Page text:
I thought cardiac arrest had my number the other day. My four year old rushed up to me with his Transformer and shouted, “Mommy, Megatron can fly!” but what I heard was, “Mommy, let’s get drunk and high!” DEAR GOD! I was about to call that preschool and ask who he’d been cavorting with on the playground. (Was it YOUR kid? It was YOUR kid wasn’t it?!)
I did not sign up for this! I mean, I know at some point you need to address these issues with your kids, but for the love of all things holy, I hoped we’d at least make it through middle school first. Or elementary school. Or, you know, preschool?
I asked him three times to repeat himself. And three times I seriously thought he said “Let’s get drunk and high!” Panic set in. I ticked down the list of potential temporary hearing impairment causes….. Nope, I hadn’t been drinking. (It was a week day at like noon. Come on, give me some credit.) And yup, I’d had my daily coffee iv. Hungry? Um, no. (Come on, we all know I don’t miss a meal.) So if the whole hearing malfunction wasn’t alcohol induced or the result of caffeine or food withdrawal, then what was it? At four, the kid isn’t going to be winning any linguistics awards but I understand him 99% of the time so I couldn’t blame him either.
I shudder to say it—even think it. Could I possibly be losing some hearing? I am way too young for that! I joke I’m turning grey and begrudgingly confess I’m closer to 40 than 30, but that’s still way too young to be rocking the hearing aid with the silver foxes down at Bingo. (Although, I might as well confess. I really think I could get into Bingo…there’s yelling and gambling and probably some swearing. Throw in some beers and I’m ALL in!) Gert, you need an extra? Call me. I’m in the book.
And…maybe I’m not too young to be falling apart. Last year I succumbed to glasses. I’d been having a rough time driving at night and strained way too much to read street signs. I’d blamed the small New Englandy signs and dark roads for too long. I had to take action. But glasses? Turns out not so traumatic. Glasses are fun now. Funky! Stylish! Hip! An optical fashion genius (I’m not sure if that’s her exact title but it should be) helped me choose some fly (maybe I am old enough to be deaf if I’m still using fly as an adjective…) brown Burberry frames that were face flattering. (Read: didn’t make my round face look more dough girl…we went less dough girl…more glam girl. Glam girl, good. Dough girl, bad.) Gracias eyeball insurance!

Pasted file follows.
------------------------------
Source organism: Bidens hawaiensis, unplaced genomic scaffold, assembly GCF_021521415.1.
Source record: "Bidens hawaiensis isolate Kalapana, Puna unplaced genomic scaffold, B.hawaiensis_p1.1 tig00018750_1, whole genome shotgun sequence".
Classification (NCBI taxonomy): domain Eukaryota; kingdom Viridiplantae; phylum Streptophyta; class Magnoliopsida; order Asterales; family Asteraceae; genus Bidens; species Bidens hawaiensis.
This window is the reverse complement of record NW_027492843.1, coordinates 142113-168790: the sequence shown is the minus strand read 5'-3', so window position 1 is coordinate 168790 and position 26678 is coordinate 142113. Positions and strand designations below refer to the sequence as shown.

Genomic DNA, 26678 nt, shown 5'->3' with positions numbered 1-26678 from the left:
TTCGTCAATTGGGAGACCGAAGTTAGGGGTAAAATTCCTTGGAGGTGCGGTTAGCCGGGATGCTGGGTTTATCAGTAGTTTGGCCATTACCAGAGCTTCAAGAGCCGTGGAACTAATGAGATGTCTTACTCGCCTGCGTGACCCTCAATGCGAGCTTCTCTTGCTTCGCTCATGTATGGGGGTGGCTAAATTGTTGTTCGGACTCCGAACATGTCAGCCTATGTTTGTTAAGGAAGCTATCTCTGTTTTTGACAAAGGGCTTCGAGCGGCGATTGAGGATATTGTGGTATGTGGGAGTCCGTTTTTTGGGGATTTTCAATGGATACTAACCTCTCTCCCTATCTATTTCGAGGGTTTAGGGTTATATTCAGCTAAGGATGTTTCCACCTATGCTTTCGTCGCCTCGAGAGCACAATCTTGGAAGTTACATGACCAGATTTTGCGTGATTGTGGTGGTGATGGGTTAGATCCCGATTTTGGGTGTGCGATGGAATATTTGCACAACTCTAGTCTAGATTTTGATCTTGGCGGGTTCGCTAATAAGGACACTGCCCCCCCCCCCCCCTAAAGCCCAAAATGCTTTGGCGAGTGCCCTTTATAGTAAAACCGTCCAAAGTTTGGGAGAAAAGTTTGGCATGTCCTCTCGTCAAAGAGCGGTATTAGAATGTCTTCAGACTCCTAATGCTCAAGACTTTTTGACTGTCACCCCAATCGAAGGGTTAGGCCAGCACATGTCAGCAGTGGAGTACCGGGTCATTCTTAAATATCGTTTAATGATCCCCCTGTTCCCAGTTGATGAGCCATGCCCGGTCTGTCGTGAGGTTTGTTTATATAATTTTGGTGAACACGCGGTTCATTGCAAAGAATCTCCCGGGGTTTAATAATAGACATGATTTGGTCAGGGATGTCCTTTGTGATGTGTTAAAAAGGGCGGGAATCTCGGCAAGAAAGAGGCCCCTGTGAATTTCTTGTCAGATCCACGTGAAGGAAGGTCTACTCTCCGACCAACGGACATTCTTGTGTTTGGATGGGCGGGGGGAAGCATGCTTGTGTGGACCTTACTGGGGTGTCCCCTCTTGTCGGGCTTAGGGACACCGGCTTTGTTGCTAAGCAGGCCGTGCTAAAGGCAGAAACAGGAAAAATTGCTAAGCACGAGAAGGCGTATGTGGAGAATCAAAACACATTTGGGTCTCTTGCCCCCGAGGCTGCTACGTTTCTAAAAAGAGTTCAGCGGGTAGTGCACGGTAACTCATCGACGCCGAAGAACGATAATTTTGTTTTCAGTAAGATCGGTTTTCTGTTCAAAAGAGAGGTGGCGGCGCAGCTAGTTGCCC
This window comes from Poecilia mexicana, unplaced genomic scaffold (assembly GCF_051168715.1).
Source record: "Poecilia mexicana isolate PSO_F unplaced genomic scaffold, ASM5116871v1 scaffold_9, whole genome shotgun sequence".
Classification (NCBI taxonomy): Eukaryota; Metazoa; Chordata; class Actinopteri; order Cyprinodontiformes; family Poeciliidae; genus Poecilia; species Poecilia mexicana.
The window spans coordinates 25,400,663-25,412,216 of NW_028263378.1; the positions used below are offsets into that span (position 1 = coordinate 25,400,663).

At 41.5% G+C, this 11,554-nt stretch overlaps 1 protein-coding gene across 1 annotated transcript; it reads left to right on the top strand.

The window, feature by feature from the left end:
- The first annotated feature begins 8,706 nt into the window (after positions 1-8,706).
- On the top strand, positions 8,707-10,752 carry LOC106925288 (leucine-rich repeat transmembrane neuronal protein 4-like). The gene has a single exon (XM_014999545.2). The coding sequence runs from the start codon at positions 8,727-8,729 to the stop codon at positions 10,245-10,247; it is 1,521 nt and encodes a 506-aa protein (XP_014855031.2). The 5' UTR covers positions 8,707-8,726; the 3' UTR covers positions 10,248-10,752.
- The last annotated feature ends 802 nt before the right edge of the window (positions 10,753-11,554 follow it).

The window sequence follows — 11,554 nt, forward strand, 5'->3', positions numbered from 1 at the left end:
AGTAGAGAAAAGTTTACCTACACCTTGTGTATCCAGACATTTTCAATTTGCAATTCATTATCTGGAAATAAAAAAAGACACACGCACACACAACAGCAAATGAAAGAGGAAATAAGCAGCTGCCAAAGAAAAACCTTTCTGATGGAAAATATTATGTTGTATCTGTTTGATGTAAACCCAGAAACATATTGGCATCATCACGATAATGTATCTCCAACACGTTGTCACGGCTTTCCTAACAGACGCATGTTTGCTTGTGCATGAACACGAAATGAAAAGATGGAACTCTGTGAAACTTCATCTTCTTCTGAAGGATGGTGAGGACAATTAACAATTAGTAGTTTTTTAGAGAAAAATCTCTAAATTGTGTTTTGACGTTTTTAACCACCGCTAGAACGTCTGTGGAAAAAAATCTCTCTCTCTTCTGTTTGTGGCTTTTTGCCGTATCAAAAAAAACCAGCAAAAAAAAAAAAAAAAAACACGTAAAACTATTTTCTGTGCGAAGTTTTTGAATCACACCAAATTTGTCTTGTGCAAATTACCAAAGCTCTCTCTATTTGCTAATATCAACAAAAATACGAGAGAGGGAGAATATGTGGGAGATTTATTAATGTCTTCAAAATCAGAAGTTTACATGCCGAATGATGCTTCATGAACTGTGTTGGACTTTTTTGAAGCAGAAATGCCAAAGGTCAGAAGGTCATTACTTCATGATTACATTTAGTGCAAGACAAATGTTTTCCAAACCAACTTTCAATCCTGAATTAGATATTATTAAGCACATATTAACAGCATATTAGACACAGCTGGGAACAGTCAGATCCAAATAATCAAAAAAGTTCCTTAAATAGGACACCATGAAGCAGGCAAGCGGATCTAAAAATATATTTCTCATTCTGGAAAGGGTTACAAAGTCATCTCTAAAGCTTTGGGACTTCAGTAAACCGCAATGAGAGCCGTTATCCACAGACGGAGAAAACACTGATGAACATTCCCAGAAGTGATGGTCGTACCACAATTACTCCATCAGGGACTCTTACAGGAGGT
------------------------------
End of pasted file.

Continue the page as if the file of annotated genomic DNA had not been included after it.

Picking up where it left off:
I felt giddy when I picked them up. I’m not gonna lie, I preened in Lenscrafters and skipped out of there like a girl who just got smooched for the first time. I drove home, modeled them for my hubs, went all Good Will Hunting and screeched that I felt, “wicked smaht”! When I wear them I feel studious, professorial even. It’s a good look I wear with pride at the grocery store and the preschool pick up line. I can sense the cashiers and other moms are trying to hide how impressed they really are. (They pair nicely with the rest of my ensemble from Tarjay and my Lands End Suburban nerd shoes.)
But my hearing? Unless Burberry makes a sassy match to the glasses for my lobes, um, I don’t think so. Just….no. Nooo.
It’s good to know I’m not alone in the resistance. See, the stubborn streak runs in the family. For years my dad has been struggling with his hearing. He’ll put his hand to his ear, we’ll shout, he still won’t hear us, and then he’ll bark, “You don’t enunciate!” or “The acoustics in this room are terrible!” (Apparently, they’re terrible in every room. In every house. In every city. In every state.)
But he’s an older guy, he’s actually pretty stylish (I mean fly) and you can appreciate him not wanting to put some clunky, uncomfy plastic thing on his ear if he’s not really hearing impaired. (Plus? Then he’d have no excuse to yell and what fun would that be?) When we suggested a hearing aid and he growled they’re for “old farts”, well, who could argue? (Did I mention he’s over 80?) So I’ll continue to scream at my dad and admire how spiffy he looks (cuz I’ll have my fancy pants glasses on—how better to see him with) in his button downs, cords and loafers, his white hair just so. And I won’t bust his chops anymore to get that hearing aid, now that I’ve had my own brush with the terrible acoustics in my home. (I regret ever doubting you, dad!)
When all is said and done, you just can’t fight DNA and dad knows best on this one. We ain’t going down without a fight! You all better just start enunciating!
P.S. I meant to mention in the post that my memory is starting to fail as well (so many possible reasons why!). But then….I forgot.